12B - The Michigan Dailv - Thursdav. December 2. 2004
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The city's many winter
Buffalo Wild Wings offer a wide range of spicy wings from rather mild to blazin' hot.
WILD NIGHT OUT
WING GIANT TAKES OVER STATE STREET MARKET
... Page 4
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Though Wild Wings serves alcohol, it attracts more than just a bar crowd.
By Michael Gurovitsch
Daily Arts Writer
The sports fan's dilemma: The
physical pain of an unrelieved pres-
sure-filled bladder or the psycho-
logical pain of missing an amazing
No problem at Buffalo Wild
Wings. With more than 50 televi-
sions (five plasma and six high-
definition) -including three in
the men's restroom and one in the
women's - the new wing-joint on
the corner of State and East Wash-
ington is serious about satisfying
sports fans' needs (not to mention
their subscriptions to NBA League
Pass, NFL Sunday Ticket and ESPN
College Basketball Full Court).
Ordering wings at the restau-
rant involves deciding on 12 sauces
ranging from the classic medium to
spicy garlic to Caribbean jerk. The
menu also includes salads, appetiz-
ers, burgers, wraps and desserts.
The bar features 20 beers on tap
and about a dozen varieties of bot-
Buffalo Wild Wings separates its
sauces into three categories based
on spiciness: easy on the palate,
spicy and smokin'. For the truly
adventurous and brave wing con-
noisseurs, the "blazin" sauce is
available under the smokin' cat-
egory. The company website says
this sauce will "give your innards
a torching." Hardly an appetizing
slogan, but it is possibly written out
of necessity. General Manager Rob
Trueman said servers and bartend-
ers are instructed to give customers
a fair warning before indulging in
the blazin' sauce.
On the softer side, the teriyaki
flavor offers a sweet glazed flavor
while the Smoky Southwestern pro-
vides an interesting, slightly spicy
twist on the classic chicken wing.
"I like all the variations. You can
get wings in so many ways. It never
gets boring," LSA sophomore Jes-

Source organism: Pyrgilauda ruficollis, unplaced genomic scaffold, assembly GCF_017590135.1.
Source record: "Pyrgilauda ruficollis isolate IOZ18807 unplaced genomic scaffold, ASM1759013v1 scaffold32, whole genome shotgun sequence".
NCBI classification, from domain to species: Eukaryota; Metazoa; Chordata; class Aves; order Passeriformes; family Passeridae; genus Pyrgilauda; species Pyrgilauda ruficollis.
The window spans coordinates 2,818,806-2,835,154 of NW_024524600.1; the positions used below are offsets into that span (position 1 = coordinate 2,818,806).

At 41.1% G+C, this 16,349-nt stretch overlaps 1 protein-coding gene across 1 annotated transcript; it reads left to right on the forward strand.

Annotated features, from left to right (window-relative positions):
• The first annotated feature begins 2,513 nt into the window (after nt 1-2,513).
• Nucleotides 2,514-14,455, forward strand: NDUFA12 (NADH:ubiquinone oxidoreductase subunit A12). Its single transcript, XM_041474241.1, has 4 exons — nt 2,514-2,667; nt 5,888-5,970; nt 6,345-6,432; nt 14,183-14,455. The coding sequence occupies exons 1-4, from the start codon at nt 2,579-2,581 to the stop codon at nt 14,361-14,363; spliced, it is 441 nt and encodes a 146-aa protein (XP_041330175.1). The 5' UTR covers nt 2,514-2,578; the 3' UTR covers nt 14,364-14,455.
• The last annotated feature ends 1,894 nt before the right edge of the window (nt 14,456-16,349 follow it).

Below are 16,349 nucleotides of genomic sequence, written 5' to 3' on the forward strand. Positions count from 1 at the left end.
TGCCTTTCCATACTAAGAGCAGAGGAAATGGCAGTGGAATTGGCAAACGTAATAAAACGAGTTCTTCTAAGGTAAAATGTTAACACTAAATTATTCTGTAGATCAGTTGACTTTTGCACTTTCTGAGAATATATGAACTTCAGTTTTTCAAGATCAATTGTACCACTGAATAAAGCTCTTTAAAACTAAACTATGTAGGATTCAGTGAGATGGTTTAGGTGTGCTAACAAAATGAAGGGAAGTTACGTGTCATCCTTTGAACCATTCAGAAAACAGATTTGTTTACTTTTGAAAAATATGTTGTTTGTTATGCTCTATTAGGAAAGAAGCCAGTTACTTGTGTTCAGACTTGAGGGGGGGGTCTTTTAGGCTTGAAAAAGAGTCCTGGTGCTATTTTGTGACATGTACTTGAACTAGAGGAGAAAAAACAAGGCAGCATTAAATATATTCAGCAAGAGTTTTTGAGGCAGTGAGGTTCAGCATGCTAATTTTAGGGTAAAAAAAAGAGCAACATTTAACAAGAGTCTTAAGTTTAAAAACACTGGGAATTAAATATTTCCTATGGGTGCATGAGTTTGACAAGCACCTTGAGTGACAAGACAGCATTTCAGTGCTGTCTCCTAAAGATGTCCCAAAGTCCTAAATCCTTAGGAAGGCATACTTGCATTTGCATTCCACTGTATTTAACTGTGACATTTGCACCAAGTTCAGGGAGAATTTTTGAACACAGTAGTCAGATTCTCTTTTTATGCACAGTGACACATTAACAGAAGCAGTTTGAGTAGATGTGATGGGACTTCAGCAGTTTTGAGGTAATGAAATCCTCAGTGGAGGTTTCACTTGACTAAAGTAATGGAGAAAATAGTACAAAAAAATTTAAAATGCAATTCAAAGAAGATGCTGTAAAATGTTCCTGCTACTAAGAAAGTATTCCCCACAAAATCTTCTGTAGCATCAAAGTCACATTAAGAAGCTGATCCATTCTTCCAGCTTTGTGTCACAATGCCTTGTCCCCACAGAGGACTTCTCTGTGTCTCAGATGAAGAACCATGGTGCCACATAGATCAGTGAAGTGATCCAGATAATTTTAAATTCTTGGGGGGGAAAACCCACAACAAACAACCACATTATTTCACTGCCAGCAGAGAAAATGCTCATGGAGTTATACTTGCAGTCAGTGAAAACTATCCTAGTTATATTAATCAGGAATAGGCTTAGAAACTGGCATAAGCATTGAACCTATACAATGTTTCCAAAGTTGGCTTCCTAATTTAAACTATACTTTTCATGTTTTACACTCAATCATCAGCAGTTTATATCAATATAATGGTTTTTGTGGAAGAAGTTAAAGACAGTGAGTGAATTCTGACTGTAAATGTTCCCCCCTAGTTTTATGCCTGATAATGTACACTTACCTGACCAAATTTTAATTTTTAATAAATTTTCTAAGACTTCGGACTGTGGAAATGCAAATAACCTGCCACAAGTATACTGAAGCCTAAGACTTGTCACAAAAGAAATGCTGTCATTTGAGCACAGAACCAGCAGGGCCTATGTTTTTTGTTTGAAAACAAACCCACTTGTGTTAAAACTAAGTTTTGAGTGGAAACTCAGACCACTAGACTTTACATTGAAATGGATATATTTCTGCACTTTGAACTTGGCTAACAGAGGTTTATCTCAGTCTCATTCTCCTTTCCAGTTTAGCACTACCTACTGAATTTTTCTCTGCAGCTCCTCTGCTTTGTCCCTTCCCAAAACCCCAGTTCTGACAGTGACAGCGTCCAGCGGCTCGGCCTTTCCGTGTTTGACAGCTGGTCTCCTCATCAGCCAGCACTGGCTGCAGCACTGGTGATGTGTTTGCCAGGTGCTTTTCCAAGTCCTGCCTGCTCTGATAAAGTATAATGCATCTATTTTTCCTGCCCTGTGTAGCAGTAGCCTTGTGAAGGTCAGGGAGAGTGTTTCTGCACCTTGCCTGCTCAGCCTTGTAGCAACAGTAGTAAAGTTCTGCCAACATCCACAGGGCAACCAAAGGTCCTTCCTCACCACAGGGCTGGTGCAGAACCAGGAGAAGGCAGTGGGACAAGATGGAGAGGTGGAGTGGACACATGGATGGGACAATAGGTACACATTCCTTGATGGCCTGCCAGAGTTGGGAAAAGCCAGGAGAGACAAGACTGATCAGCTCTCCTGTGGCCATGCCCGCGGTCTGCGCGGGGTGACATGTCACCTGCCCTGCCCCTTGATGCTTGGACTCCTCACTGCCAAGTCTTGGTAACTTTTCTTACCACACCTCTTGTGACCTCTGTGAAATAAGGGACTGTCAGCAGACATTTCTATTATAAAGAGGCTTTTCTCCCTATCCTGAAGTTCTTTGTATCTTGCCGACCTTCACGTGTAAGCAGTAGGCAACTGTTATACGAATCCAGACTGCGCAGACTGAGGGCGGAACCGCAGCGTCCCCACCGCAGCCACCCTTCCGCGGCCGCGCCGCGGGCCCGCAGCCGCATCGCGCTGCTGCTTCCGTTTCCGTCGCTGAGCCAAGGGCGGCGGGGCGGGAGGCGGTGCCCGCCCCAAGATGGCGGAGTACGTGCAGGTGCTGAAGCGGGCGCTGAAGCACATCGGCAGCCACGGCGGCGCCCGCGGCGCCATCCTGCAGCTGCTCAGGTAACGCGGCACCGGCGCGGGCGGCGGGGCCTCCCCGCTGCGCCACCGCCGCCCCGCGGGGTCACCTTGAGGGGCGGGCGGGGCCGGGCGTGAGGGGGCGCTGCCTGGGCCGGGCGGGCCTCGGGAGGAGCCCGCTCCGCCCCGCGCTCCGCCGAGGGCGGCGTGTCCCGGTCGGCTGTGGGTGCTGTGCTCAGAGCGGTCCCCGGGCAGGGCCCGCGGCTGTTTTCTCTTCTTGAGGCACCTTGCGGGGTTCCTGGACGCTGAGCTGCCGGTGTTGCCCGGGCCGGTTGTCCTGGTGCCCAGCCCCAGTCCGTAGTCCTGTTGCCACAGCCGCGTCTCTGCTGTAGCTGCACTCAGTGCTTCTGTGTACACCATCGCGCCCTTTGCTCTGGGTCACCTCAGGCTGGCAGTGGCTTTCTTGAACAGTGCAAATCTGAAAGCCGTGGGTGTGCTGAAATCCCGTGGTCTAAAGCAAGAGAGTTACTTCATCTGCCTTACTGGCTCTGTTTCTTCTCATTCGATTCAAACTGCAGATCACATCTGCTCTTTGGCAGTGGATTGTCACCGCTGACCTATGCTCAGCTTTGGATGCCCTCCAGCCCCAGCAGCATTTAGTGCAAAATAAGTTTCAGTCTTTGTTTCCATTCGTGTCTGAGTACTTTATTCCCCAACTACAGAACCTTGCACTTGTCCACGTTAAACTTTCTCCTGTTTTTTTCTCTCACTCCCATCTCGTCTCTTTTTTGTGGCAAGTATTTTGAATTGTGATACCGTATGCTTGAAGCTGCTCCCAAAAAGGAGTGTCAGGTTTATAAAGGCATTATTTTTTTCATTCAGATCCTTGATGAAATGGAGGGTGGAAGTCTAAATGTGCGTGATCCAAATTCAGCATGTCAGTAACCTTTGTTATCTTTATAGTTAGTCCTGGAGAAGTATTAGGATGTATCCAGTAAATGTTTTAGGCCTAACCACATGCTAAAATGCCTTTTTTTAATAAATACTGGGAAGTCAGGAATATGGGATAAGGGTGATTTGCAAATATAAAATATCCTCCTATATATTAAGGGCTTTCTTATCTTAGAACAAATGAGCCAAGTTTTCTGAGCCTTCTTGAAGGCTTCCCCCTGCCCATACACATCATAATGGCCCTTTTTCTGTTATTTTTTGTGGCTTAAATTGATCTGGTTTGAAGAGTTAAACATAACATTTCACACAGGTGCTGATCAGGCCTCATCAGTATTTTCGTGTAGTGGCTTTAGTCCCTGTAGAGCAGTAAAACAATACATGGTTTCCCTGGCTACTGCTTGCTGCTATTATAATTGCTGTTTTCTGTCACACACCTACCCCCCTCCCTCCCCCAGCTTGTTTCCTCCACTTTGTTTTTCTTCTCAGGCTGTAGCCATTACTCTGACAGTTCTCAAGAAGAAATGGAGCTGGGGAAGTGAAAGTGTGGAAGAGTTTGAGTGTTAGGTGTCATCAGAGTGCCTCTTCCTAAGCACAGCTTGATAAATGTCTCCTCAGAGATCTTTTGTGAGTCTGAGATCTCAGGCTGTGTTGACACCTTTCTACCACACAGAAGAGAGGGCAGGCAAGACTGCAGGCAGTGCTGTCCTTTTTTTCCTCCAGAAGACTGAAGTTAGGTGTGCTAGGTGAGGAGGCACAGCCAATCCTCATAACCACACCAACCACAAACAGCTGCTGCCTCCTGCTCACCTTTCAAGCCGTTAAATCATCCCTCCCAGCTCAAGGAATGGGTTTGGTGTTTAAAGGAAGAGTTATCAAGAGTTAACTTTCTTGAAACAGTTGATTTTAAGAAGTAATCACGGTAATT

sica Maldonado said.
The restaurant is perhaps most
famous nationally for its 35 cent
chicken-wing deal available all day
on Tuesdays. "Expect a huge crowd
and a line out the door," Trueman
said, adding that those wishing to
avoid the rush should arrive before
For those who come late on Tues-
days and want to avoid a wait in a
long line, a large wood-floored sec-
tion of the restaurant is self-seated.
If a seat is found, a server will come
to the table and take your order.
Maldonado had never been to
Buffalo Wild Wings before Nov. 23.
She arrived at 6 p.m. and saw the
line around the corner of Washing-
ton Street by 7:30.
"We got lucky," said Maldona-
do, who was back at Buffalo Wild
Wings again yesterday. "We (would
have) waited in a long line but we
found a seat on the wood floor."
By staying open until 2 a.m.,
Trueman said his restaurant's bar
will compete with local bars for stu-
Bartender Matt Henniger agrees.
"It's cool because we are starting
to develop a real bar crowd. People
were coming in here and having a
\ I W. I
. . .
great time," he said, adding that he
thought Buffalo Wild Wings was
becoming less of a pre-bar and more
of a main-stream competitor in the
Ann Arbor bar scene.
"Last weekend people were here
until 2, rocking out," Henniger
Trueman said he is considering
adding "whatever else the town
needs" to Buffalo Wild Wings,
including acoustic entertainment
and a DJ.
Buffalo Wild Wings also features
pool tables, dart boards, videogames
and the national trivia network.
Hours are 11 to 2 a.m. everyday.
than 50 televi-